Project Lessons Learned?
I wrote the following article back in the euphoric days of 1991. It received great approbation at the time but today, twelve years later and in the light of current world affairs, it seems pertinent to ask: Was the project really such a success? And what lessons have we really learned from it? You be the judge. The original article is reproduced unchanged.
Project Desert Storm (1991)
Projects come in all sizes and shapes, so they tell us. Whether differentiated by duration, complexity or area of application makes no difference. A project is a project. So a (military) project (like Desert Storm) lasting just 100 hours should be nothing out of the ordinary. Of course, that covered only the duration of the execution (battle) and completion (victory) phases. The prior phases and stages of concept, planning, design, and procurement of a complex set of commitments by a large, diverse group of culturally different participants (the United Nations), plus preparation for execution (the prior air campaign) which preceded the project accomplishment phases, added considerably to the real overall project duration.
Nevertheless, the project was a managerial triumph of successful project management (resounding military victory), even though one of the potential deliverables (the opposing Commander-in-Chief) was not included. The project had some unique features. The location (miles of empty desert) was hardly one of the choicest. Project success would rely heavily on teamwork (joint military command), a decisive logistical achievement (assembling, supplying and transporting over unheard-of-distances the most fearsome strike force in history) and innovation (military surprise). The project manager (General Schwarzkopf) did well to give recognition to his logistics manager (General Pagonis) for a job well done (battlefield promotion).
The project was full of risk, and was opposed by a large number of stakeholders (both at home and overseas). Once committed, success depended on utterly logical and overwhelmingly powerful and determined courses of action.
For example, Project Desert Storm was superbly equipped. Firstly, its technology was unsurpassed (world-beating) and state-of-the-art (hi-tech), the product of intensive and highly successful R&D. Secondly, the human resources (troops) working with the equipment and materials (weaponry and firepower) were rigorously trained to the highest standards -- that showed not only in their effectiveness but also in their morale. Thirdly, an able team of leaders, highly trained, experienced, qualified and selected, had only reached the top (through military promotion) after much education and training both technical and general.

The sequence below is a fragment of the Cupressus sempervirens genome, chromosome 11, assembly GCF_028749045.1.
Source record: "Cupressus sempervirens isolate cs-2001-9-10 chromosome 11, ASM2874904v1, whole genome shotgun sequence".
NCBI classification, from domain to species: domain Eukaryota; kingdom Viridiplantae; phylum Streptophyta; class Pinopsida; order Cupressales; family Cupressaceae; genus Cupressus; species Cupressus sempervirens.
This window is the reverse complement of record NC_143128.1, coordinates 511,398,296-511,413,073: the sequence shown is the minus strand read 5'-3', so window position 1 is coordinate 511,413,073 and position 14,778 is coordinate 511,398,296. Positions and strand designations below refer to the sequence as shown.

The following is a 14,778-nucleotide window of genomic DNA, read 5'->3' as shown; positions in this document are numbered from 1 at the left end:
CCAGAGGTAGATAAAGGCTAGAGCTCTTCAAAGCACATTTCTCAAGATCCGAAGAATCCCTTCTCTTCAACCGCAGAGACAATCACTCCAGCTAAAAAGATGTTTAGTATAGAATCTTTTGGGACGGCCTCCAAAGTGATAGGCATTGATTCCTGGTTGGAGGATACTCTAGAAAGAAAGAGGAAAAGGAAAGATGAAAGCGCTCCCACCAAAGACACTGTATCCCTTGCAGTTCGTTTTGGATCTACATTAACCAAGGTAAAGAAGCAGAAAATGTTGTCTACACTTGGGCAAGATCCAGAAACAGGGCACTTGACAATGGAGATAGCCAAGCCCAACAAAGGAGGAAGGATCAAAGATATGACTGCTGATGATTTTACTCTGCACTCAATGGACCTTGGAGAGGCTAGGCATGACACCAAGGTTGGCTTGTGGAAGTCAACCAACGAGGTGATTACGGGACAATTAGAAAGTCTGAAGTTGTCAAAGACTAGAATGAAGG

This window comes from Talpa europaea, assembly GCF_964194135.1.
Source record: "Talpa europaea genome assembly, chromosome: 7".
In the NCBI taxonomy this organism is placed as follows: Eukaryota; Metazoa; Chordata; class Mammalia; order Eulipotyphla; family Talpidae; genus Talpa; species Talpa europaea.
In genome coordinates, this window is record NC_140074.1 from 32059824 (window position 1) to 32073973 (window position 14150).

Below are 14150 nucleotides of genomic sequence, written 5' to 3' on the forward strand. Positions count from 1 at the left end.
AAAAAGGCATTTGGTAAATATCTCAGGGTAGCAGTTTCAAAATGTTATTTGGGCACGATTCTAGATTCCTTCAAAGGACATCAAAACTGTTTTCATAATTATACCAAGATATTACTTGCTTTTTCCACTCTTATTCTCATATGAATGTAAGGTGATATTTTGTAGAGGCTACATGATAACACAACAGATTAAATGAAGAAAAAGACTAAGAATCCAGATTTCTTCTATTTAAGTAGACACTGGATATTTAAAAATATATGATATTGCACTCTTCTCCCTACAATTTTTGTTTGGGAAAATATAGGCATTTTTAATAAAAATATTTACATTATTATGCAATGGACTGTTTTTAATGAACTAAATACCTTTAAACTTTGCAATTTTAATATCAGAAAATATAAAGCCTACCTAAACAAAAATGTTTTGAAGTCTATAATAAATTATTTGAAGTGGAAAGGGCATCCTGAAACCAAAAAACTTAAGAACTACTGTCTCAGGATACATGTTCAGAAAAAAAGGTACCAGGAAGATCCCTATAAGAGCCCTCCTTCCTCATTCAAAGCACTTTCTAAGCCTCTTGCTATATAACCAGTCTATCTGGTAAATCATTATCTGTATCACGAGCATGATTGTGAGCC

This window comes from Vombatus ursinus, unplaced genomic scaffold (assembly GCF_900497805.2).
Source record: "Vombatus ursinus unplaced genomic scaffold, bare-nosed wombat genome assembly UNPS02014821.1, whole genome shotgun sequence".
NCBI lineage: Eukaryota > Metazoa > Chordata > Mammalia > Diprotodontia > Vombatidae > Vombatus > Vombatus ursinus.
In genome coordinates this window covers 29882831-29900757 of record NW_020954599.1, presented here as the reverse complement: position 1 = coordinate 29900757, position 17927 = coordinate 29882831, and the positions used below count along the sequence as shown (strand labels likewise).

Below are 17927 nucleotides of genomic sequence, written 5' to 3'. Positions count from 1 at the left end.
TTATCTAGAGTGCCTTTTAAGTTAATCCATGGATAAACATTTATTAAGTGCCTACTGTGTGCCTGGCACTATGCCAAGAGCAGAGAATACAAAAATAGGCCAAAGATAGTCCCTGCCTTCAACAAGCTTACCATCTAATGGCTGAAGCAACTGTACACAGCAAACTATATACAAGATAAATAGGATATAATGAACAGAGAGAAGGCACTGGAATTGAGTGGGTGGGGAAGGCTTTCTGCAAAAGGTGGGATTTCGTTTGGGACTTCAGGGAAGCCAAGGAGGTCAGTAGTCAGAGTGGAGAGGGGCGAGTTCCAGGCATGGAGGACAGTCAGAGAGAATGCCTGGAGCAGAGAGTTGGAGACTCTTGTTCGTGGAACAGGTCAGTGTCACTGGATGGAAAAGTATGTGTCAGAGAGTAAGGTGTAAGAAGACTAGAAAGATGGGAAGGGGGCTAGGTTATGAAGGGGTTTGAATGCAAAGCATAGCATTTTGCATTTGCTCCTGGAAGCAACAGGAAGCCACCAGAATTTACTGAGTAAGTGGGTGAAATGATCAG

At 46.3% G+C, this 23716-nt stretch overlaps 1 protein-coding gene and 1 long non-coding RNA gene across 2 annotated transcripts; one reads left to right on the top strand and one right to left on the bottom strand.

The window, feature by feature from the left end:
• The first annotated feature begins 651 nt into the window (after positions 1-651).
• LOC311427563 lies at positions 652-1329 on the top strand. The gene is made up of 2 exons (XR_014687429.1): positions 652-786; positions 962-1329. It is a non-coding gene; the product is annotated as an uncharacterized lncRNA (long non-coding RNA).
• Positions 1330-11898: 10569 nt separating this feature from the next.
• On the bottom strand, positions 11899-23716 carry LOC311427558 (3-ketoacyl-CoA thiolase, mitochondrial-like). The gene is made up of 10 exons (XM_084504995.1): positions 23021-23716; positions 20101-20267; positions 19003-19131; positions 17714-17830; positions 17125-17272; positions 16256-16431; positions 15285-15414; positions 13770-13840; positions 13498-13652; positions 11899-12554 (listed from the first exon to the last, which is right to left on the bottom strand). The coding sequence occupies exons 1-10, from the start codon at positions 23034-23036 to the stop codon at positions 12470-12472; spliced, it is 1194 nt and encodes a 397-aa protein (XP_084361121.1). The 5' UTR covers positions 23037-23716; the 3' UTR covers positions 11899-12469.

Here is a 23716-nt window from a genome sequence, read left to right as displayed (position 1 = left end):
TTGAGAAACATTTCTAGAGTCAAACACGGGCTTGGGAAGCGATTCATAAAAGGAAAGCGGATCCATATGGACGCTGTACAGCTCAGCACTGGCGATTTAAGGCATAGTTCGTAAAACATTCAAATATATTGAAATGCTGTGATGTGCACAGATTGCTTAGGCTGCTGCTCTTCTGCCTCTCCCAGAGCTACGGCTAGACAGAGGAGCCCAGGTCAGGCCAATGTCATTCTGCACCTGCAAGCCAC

Another equally important aspect was the organizational structure (army command) within which the team operated. The project manager had full delegated power to run the operation his way. His instructions from above (the President's office) were absolutely clear, and his immediate sponsors (like General Powell) gave their total support. Authority and responsibility were passed down the organization structure in the same way. Once allotted their role by the project manager, work package managers (field commanders) made their own plans and executed them decisively.
It is true that the project team was not very keen when the project manager first proposed his outlandish and risky strategy (a mighty encircling sweep behind the Republican Guard) to save manhours (lives), time and, ultimately, cost (subsequent prolonged war-effort). His team (tactical commanders) gave the classical response "It can't be done" but that only made the project manager the more determined. After all, had he not found a very tempting market niche ignored by others? (Iraq's generals no doubt also thought that no army could drive their tanks over all that desert and that far without breaking down and going to ruin. They could never make it" they said.
That's what made the project so exciting. The project manager performed a crucial role of any project leader -- he converted a tremendous risk into a tremendous opportunity by insisting that his team had to achieve the impossible. However, the team members only agreed to the course of action after the project manager had ordered his logistics manager (Paginos) to pledge in writing that everything would be in place by the scheduled deadline (February 21, 1991). But that too is an elementary lesson of project management -- give people the tools if you want them to do the job.
There's even more to it than that, of course. Project Desert Storm had an enormous supply of two vital elements: quality information and planning. They are necessary in that order because nothing can be effectively planned without solid information. But the planning and information experts were not an isolated function to satisfy some latest management theory, whether in the design office (Washington) or in the field (war zone). They were an integral part of the project process (war effort). Line and staff relations were not an issue, the focus was on getting the job done (winning).
One advantage the project did enjoy, and that was it was not constrained by budget. Yet the very acts of determination, precision and quality organization (to say nothing of superb timing and decision making by the Chief-Executive in the White House for launching the project) the project has proved to be highly cost-effective, compared to most similar ventures. It may even be a significant revenue generator when indirects are taken into account. All of this in a most unappetizing market (the middle east), where competition at the outset appeared to be overwhelming (the fourth largest army in the world). Indeed, this project represents a powerful argument in support of establishing highly selective strategic alliances in order to achieve project goals.
Surely this must be one of the best object lessons for any project manager today?